The book covers a very wide scope such as tribal and inter-tribal politics and wars, economics, religious institutions, migration, social customs, agriculture and missionary work in the Gold Coast. In my opinion, Reindorf must be put on par with writers who wrote chronological accounts of their country such as Josephus – the Jewish Historian, and Tacitus – the Roman Historian, because of the quality and import of his writing.

I shall touch on the following themes in the book, blending it with some contemporary views:

  1. Migration and Settlement of Ghanaian Tribes (with particular interest to the Ga)
  2. Forms of Governments – “Fetishocracy” and “Monarchy”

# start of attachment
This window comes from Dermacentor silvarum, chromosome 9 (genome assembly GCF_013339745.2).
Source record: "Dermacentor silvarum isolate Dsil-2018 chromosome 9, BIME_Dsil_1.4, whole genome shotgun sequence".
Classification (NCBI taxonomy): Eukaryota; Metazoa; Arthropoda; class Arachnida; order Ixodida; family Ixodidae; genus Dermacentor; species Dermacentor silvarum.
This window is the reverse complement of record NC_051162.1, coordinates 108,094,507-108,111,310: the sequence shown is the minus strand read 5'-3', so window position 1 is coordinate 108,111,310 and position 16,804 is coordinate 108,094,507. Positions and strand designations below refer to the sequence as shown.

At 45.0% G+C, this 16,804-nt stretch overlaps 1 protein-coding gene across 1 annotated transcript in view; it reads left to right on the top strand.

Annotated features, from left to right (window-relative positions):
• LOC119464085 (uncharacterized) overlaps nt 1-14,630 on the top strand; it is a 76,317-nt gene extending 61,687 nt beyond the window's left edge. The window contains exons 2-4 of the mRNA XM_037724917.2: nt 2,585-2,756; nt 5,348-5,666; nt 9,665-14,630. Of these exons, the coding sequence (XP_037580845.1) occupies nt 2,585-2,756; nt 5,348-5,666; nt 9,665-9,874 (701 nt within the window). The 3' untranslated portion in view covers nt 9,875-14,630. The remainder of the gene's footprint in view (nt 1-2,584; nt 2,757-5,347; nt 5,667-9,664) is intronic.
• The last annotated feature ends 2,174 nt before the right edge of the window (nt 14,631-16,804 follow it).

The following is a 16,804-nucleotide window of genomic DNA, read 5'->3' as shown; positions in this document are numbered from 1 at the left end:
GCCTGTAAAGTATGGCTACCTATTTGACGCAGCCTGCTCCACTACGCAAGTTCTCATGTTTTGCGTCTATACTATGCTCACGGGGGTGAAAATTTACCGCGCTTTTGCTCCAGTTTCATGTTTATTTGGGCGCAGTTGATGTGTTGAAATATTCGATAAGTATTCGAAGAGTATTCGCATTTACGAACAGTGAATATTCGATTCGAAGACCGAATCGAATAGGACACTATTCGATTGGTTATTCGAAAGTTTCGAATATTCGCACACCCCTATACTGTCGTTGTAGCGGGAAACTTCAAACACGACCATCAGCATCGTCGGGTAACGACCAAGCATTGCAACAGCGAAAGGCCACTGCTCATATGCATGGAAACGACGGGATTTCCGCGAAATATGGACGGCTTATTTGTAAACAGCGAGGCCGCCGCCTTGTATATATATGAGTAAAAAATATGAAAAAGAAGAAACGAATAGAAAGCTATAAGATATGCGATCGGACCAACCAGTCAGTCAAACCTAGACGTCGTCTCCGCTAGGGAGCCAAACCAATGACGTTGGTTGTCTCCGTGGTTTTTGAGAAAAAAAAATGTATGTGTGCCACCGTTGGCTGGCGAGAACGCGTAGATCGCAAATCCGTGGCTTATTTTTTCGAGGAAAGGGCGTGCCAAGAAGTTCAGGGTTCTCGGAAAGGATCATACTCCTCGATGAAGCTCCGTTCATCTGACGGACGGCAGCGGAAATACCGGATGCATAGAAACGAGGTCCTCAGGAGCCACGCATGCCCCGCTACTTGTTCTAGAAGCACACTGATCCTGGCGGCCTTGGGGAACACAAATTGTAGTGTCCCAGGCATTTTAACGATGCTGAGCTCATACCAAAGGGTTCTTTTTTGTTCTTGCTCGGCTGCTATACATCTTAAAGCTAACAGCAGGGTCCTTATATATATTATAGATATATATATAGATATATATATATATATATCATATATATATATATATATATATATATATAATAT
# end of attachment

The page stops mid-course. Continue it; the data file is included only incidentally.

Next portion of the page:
3. A Missionary Challenge of the Time, and its Sacrifice

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Concluding Observations: King Tackie Tawiah Memorial Lectures by Nii Armah Josiah-Aryeh

LECTURE IX

                                                            CONCLUDING OBSERVATIONS

The future belongs to those who plan for it; the good plan takes account both of the present and the past. If we remember not the works and toils of our fathers we have no claim ourselves to be remembered in history, and if we recognize not the defects in the present we would not be stirred into improvement. Our goal is to build the best society there is for our progeny and their compatriots.